Google unveils ‘Android M’, its brand new Android operating system

Alex Yau
June 1, 2015

Google unveiled ‘Android M’, the next version of its Android operating system launching in autumn, at the Google I/O conference in San Francisco. ‘Android M’ is the follow-up to Lollipop, the current Android operating system released last September.

What new features can we expect from the upcoming operating system? There’ll be a newly designed app drawer, which is where you store all the apps you don’t want cluttering your homescreen. In addition, there’ll be a RAM manager, which Google claims can help improve memory. Changes to Google Chrome, Google Photos and Google Now have also been made.

Google Now, Google’s personal assistant software, will get a new feature called ‘Now on Tap.’ This lets you access weather, travel and other Now content without leaving any apps.

The update will add support for fingerprint scanners. Samsung and Apple devices already include fingerprint technology, but Android M will allow you to use it in the Google Play store if you have a compatible device with fingerprint technology.

Another new feature is Doze which helps improve battery life when the phone is in standby mode. It does this by using motion detectors to recognise when the Android Device hasn’t been used for a certain amount of time. Google said it tested two Nexus 9 devices, one running Android M and one running Android Lollipop. The Nexus 9 running Android M lasted twice as long in standby mode.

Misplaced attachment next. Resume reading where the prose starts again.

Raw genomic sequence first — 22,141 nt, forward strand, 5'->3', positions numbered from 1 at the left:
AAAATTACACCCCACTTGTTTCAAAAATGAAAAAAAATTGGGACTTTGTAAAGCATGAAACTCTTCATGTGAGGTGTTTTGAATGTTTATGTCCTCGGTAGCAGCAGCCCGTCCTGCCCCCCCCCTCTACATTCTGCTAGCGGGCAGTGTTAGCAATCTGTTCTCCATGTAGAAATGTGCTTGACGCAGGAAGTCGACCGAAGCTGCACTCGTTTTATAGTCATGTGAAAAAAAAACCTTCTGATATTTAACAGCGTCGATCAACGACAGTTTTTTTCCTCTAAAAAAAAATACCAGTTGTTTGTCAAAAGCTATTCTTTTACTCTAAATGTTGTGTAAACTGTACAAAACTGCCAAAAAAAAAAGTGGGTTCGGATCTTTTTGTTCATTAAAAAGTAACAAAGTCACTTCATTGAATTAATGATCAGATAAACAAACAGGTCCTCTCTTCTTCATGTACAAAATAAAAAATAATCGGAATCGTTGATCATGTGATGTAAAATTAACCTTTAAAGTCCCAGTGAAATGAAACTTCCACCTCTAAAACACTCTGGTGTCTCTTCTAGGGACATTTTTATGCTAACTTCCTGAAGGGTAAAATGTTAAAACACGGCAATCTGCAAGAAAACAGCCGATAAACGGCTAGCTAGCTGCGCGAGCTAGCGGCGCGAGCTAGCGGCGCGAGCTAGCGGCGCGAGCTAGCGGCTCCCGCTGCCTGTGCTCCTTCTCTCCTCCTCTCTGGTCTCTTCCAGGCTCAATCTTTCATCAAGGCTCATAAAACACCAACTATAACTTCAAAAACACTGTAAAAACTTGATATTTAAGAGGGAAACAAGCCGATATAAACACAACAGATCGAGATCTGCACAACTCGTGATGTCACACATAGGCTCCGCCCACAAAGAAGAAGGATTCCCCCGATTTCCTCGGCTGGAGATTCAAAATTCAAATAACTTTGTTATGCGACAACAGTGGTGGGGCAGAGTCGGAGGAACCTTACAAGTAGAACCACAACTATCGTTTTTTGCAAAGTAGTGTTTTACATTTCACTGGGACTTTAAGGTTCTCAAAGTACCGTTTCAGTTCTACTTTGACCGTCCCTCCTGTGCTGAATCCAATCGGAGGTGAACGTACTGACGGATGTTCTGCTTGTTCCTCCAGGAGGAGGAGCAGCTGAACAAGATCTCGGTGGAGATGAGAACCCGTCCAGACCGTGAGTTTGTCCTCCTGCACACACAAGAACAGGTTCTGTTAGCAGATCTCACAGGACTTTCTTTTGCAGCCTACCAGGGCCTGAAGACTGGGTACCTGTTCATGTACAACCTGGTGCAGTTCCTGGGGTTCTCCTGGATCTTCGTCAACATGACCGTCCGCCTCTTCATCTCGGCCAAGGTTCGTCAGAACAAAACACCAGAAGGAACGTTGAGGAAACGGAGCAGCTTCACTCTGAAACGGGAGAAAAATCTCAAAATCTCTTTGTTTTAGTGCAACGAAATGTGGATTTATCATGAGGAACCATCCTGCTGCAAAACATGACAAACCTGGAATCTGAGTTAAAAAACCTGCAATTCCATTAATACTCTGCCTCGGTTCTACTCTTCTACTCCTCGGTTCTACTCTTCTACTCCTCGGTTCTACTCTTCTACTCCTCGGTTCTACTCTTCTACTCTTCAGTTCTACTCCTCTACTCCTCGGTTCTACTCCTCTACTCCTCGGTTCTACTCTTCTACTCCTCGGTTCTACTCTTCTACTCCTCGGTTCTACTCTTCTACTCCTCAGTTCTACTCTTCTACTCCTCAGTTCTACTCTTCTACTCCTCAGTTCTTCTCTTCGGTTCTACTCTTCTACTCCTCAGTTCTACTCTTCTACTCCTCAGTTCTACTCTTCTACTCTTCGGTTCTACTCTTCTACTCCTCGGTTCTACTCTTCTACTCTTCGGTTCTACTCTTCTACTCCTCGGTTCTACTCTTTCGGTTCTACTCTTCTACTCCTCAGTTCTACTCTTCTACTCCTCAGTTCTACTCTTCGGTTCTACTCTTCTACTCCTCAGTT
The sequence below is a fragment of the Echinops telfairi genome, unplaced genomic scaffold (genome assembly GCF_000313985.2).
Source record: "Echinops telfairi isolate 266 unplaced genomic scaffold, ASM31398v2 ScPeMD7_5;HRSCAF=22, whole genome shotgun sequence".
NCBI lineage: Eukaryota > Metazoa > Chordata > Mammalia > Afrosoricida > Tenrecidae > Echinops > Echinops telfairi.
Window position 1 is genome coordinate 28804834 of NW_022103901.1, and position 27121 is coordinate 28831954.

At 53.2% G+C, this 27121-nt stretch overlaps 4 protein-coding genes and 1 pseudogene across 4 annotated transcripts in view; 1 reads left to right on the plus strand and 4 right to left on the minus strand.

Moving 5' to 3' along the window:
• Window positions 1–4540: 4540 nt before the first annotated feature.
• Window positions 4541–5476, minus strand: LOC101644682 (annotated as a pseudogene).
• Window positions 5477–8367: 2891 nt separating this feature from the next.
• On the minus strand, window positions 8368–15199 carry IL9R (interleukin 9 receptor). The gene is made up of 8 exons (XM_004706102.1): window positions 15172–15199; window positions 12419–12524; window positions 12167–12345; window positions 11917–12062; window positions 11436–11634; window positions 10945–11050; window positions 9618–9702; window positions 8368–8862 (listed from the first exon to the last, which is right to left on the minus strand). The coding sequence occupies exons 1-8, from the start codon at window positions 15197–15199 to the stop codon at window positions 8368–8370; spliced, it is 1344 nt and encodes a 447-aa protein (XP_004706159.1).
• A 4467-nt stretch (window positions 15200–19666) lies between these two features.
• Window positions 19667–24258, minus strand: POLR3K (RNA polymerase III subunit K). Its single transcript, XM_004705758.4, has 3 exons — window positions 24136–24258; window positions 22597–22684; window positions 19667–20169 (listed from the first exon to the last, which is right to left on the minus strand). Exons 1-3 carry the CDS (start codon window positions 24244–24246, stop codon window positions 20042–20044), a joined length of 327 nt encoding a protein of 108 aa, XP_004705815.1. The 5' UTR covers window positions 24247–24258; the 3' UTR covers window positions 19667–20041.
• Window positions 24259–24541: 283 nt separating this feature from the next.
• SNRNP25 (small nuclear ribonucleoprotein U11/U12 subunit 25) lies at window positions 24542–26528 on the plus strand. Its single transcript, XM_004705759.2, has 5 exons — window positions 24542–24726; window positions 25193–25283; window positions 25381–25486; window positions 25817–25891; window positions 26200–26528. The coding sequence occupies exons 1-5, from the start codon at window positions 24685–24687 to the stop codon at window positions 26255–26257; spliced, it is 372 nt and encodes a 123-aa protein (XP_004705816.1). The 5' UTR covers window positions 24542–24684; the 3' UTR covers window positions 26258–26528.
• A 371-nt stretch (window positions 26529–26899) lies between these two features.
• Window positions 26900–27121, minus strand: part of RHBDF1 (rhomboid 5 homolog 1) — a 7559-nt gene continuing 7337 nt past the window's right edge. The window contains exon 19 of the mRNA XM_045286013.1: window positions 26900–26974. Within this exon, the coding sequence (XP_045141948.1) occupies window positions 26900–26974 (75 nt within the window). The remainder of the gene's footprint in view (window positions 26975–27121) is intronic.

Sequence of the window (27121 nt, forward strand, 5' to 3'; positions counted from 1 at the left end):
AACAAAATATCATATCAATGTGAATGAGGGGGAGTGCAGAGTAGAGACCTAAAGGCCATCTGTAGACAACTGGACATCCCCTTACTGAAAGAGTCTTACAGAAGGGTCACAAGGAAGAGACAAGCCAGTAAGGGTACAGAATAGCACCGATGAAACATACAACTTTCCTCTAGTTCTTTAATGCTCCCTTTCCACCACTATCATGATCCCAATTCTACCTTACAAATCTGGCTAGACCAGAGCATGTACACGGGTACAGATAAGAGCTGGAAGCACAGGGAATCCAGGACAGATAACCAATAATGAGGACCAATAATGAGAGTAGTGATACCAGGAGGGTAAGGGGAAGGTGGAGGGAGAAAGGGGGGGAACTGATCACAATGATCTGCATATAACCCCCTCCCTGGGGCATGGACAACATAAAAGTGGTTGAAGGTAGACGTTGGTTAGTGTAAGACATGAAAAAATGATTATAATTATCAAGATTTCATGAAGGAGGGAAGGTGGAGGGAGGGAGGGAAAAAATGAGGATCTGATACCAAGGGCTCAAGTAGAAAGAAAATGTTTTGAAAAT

What does ‘Android M’ stand for?

Google didn’t reveal what ‘M’ stands for, but it’s likely to follow previous naming trends and be named after a sweet.

Other Android M updates

Also included is Android Pay, Google’s new mobile payment system. This lets Android users in the United States use their phone as a credit card in over 700,000 stores. American Express, Visa, Mastercard and Discover are all supported. Google didn’t reveal whether this feature will be rolled out in the UK.

App permissions will also have changes.

“We’re greatly simplifying app permissions,” said Google’s Dave Burke. “Apps will now ask you for permissions the first time you try to use a feature, instead of asking during app installation.”

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